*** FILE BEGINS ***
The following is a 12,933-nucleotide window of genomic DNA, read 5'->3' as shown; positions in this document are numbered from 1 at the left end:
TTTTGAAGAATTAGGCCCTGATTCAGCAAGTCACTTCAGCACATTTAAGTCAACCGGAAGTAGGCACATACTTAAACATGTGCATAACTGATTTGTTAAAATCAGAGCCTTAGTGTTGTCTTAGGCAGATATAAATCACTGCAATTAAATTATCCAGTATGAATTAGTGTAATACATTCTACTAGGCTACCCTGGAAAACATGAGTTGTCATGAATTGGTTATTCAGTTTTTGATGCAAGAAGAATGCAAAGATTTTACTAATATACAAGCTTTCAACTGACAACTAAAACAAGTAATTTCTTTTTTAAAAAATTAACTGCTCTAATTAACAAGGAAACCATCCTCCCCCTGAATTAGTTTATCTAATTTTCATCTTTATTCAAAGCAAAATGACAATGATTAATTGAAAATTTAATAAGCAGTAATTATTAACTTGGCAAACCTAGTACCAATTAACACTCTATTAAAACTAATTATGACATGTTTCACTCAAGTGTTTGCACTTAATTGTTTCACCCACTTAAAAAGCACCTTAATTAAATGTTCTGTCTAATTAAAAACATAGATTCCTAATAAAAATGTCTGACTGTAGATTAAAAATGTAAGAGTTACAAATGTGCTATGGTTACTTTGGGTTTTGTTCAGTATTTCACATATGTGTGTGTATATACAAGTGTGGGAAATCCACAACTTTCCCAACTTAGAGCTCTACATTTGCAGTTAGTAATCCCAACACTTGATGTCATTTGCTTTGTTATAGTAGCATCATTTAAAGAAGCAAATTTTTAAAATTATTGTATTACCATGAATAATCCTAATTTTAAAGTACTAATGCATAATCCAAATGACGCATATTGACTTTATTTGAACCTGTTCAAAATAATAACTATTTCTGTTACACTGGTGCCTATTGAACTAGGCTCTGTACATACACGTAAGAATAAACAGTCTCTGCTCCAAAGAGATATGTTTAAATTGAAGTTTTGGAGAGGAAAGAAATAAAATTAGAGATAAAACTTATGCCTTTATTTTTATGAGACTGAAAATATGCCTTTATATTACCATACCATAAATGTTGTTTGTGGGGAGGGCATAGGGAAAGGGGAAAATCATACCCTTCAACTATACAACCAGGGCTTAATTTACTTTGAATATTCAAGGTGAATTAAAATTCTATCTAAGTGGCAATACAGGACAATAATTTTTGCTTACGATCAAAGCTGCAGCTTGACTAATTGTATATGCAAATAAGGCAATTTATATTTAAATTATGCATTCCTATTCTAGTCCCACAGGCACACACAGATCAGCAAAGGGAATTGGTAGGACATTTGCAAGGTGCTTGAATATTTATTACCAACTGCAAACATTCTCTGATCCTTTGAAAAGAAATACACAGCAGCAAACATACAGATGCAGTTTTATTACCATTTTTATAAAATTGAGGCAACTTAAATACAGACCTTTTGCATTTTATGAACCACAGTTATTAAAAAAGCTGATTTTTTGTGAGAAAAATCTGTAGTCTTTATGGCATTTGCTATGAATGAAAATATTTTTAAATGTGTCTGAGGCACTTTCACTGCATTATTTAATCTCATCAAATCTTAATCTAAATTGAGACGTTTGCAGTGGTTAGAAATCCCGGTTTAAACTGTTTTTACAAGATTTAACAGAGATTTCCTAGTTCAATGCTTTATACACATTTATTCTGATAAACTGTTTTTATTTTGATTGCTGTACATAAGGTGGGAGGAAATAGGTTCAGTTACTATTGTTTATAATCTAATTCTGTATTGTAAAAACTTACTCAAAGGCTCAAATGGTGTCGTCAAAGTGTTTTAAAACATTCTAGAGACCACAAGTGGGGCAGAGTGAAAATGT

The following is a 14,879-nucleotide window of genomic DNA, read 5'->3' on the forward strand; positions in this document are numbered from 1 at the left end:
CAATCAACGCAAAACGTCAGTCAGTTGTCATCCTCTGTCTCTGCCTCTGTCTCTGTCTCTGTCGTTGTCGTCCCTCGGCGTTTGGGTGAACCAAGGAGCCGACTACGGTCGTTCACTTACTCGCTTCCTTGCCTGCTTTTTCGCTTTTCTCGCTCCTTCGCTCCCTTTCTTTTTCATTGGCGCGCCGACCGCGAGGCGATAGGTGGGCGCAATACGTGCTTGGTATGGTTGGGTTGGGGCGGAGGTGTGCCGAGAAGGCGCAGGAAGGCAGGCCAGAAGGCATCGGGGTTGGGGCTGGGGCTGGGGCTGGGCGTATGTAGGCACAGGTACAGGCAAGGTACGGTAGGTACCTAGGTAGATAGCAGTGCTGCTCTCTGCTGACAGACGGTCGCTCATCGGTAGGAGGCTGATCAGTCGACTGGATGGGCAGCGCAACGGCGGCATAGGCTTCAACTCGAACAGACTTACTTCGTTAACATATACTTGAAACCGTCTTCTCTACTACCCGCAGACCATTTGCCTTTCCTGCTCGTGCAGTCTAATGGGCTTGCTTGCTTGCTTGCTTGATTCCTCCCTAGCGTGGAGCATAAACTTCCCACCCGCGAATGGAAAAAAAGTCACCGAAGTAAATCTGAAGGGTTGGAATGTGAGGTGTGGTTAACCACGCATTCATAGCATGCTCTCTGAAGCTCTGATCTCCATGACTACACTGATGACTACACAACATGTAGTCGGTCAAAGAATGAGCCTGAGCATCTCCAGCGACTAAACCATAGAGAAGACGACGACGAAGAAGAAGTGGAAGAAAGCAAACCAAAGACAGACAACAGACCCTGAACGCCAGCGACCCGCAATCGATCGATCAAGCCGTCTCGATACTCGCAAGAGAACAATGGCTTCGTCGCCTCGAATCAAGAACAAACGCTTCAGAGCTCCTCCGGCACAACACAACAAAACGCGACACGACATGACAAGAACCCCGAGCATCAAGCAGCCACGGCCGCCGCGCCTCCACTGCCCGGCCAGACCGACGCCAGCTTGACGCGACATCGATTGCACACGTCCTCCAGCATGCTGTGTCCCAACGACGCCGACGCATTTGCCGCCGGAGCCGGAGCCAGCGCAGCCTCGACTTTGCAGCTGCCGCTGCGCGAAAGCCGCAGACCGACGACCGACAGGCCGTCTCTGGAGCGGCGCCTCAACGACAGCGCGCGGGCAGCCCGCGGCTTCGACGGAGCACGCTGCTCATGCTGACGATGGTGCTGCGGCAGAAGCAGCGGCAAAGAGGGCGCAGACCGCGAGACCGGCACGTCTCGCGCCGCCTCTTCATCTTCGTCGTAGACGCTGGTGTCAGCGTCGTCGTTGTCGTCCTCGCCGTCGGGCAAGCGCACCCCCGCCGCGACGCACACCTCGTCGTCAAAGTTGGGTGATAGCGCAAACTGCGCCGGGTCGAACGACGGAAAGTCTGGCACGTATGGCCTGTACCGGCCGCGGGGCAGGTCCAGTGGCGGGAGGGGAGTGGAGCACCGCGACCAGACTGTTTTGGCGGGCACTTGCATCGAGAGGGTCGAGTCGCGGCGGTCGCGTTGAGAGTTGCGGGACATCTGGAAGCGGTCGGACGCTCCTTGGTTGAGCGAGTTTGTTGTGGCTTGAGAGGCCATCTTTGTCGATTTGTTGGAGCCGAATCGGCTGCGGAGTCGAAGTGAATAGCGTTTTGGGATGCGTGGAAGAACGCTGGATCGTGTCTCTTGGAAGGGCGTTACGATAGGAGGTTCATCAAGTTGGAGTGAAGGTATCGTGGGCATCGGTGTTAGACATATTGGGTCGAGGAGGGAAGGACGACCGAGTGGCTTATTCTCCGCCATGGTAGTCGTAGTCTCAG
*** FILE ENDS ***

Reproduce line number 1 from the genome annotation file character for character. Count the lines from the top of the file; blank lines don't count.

The following is a 12,933-nucleotide window of genomic DNA, read 5'->3' as shown; positions in this document are numbered from 1 at the left end: